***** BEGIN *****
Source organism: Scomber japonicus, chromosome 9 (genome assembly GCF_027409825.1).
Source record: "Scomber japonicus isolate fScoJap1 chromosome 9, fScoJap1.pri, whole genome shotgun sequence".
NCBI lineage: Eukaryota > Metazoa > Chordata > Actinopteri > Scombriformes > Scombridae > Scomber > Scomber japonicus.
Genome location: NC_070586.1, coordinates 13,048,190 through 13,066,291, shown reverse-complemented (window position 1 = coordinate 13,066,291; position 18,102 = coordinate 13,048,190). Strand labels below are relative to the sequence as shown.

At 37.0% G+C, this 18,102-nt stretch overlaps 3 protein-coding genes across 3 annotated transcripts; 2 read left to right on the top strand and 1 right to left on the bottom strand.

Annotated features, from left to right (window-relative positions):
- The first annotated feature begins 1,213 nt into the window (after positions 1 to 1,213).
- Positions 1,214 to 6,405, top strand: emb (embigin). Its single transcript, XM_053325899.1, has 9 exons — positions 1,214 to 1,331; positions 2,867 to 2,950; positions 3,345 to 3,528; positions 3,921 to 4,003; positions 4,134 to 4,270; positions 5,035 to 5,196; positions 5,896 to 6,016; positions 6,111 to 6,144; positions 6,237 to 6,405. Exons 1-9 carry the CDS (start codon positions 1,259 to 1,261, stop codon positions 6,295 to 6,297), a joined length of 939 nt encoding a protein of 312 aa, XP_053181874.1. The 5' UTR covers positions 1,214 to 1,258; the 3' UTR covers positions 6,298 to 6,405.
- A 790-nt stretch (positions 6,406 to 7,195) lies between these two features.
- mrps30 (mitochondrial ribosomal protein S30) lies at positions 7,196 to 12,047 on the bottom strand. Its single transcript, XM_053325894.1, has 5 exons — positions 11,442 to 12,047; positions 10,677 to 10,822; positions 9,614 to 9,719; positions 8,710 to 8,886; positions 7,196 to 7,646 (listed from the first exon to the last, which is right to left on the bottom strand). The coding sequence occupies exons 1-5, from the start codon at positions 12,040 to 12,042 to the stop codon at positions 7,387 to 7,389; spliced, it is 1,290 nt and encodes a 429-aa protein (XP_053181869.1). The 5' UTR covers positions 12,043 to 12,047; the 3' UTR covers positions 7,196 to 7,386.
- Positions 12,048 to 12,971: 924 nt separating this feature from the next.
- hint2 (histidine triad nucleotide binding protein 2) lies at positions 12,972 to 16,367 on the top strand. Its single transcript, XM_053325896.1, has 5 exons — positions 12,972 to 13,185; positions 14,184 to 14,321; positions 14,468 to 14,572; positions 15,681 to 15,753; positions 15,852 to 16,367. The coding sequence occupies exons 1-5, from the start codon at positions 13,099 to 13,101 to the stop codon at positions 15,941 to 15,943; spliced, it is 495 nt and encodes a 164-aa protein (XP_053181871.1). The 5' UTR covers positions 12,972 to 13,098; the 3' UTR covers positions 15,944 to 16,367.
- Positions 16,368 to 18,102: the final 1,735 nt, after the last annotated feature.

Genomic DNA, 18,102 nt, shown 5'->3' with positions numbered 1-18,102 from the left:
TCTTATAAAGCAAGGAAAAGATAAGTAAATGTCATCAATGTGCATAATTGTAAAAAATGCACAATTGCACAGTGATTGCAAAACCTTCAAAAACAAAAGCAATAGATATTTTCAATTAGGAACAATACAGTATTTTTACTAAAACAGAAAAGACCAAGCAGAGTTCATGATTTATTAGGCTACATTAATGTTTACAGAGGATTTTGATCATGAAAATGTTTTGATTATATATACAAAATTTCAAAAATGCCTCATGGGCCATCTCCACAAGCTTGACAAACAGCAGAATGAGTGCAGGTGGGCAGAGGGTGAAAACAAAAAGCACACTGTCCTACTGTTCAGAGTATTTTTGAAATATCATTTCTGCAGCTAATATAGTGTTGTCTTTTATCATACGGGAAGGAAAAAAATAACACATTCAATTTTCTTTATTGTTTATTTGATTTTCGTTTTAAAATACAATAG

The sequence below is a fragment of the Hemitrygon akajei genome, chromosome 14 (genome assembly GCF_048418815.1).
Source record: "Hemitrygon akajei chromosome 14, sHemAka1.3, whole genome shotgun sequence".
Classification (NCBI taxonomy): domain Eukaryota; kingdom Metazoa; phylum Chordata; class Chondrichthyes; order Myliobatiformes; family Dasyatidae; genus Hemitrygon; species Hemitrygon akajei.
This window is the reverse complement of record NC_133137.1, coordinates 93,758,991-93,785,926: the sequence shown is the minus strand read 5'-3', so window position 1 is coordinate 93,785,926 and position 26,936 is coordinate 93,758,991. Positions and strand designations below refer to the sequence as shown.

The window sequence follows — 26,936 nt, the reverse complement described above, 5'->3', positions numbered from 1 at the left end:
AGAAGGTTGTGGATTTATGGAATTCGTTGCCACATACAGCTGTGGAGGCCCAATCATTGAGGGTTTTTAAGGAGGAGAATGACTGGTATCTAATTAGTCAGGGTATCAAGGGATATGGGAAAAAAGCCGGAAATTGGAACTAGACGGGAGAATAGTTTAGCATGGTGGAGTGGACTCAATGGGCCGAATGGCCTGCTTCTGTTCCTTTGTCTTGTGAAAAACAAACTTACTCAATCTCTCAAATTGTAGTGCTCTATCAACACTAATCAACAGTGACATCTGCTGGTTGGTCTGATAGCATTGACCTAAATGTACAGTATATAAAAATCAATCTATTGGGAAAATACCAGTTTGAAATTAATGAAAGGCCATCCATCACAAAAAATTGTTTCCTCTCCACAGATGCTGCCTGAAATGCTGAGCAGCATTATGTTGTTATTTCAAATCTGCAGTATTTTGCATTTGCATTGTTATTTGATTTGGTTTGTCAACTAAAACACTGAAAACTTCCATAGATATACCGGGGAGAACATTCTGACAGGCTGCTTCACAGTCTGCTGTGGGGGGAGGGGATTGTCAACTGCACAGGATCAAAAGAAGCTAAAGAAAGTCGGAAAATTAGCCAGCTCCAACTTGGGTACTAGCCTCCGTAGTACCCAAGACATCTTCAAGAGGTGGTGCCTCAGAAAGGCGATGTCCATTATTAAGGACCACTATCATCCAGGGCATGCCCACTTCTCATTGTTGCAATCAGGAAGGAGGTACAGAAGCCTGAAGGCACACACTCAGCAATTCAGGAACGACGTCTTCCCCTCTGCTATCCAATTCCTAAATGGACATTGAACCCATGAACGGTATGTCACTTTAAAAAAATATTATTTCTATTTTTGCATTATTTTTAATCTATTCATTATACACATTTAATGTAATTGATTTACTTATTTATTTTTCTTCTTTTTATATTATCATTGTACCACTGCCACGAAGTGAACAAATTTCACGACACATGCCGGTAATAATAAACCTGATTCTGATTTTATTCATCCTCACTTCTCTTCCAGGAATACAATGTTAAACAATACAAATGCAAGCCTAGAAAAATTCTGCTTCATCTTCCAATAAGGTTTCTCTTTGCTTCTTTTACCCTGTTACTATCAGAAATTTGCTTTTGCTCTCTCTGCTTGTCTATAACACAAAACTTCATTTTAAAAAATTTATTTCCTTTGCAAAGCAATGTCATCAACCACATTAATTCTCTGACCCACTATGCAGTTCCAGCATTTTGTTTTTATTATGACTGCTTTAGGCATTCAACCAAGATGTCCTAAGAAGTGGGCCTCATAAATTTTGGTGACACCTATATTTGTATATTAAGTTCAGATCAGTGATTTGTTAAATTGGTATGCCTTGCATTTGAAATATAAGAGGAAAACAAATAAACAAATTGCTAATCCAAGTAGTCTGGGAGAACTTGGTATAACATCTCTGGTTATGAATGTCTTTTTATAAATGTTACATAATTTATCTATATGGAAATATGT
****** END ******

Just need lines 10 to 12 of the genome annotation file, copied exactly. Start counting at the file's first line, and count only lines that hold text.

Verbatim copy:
- mrps30 (mitochondrial ribosomal protein S30) lies at positions 7,196 to 12,047 on the bottom strand. Its single transcript, XM_053325894.1, has 5 exons — positions 11,442 to 12,047; positions 10,677 to 10,822; positions 9,614 to 9,719; positions 8,710 to 8,886; positions 7,196 to 7,646 (listed from the first exon to the last, which is right to left on the bottom strand). The coding sequence occupies exons 1-5, from the start codon at positions 12,040 to 12,042 to the stop codon at positions 7,387 to 7,389; spliced, it is 1,290 nt and encodes a 429-aa protein (XP_053181869.1). The 5' UTR covers positions 12,043 to 12,047; the 3' UTR covers positions 7,196 to 7,386.
- Positions 12,048 to 12,971: 924 nt separating this feature from the next.
- hint2 (histidine triad nucleotide binding protein 2) lies at positions 12,972 to 16,367 on the top strand. Its single transcript, XM_053325896.1, has 5 exons — positions 12,972 to 13,185; positions 14,184 to 14,321; positions 14,468 to 14,572; positions 15,681 to 15,753; positions 15,852 to 16,367. The coding sequence occupies exons 1-5, from the start codon at positions 13,099 to 13,101 to the stop codon at positions 15,941 to 15,943; spliced, it is 495 nt and encodes a 164-aa protein (XP_053181871.1). The 5' UTR covers positions 12,972 to 13,098; the 3' UTR covers positions 15,944 to 16,367.